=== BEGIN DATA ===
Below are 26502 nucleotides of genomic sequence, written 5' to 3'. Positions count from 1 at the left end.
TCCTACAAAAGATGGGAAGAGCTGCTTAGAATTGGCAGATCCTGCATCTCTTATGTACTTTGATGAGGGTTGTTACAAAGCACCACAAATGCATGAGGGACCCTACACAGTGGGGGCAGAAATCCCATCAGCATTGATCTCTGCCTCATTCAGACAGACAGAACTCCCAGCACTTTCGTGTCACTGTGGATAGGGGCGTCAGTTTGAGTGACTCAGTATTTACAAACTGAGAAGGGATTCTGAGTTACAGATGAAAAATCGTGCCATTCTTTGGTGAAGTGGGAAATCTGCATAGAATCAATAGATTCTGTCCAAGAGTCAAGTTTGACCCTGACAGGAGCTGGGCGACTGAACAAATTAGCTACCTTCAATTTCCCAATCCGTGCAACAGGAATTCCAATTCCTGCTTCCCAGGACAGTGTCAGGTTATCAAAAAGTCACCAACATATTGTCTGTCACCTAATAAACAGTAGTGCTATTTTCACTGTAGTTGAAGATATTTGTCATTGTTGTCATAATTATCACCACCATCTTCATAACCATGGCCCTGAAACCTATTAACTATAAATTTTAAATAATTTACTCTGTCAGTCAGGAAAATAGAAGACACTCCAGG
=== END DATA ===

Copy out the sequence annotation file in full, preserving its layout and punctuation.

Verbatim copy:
Below are 26502 nucleotides of genomic sequence, written 5' to 3'. Positions count from 1 at the left end.
TCCTACAAAAGATGGGAAGAGCTGCTTAGAATTGGCAGATCCTGCATCTCTTATGTACTTTGATGAGGGTTGTTACAAAGCACCACAAATGCATGAGGGACCCTACACAGTGGGGGCAGAAATCCCATCAGCATTGATCTCTGCCTCATTCAGACAGACAGAACTCCCAGCACTTTCGTGTCACTGTGGATAGGGGCGTCAGTTTGAGTGACTCAGTATTTACAAACTGAGAAGGGATTCTGAGTTACAGATGAAAAATCGTGCCATTCTTTGGTGAAGTGGGAAATCTGCATAGAATCAATAGATTCTGTCCAAGAGTCAAGTTTGACCCTGACAGGAGCTGGGCGACTGAACAAATTAGCTACCTTCAATTTCCCAATCCGTGCAACAGGAATTCCAATTCCTGCTTCCCAGGACAGTGTCAGGTTATCAAAAAGTCACCAACATATTGTCTGTCACCTAATAAACAGTAGTGCTATTTTCACTGTAGTTGAAGATATTTGTCATTGTTGTCATAATTATCACCACCATCTTCATAACCATGGCCCTGAAACCTATTAACTATAAATTTTAAATAATTTACTCTGTCAGTCAGGAAAATAGAAGACACTCCAGG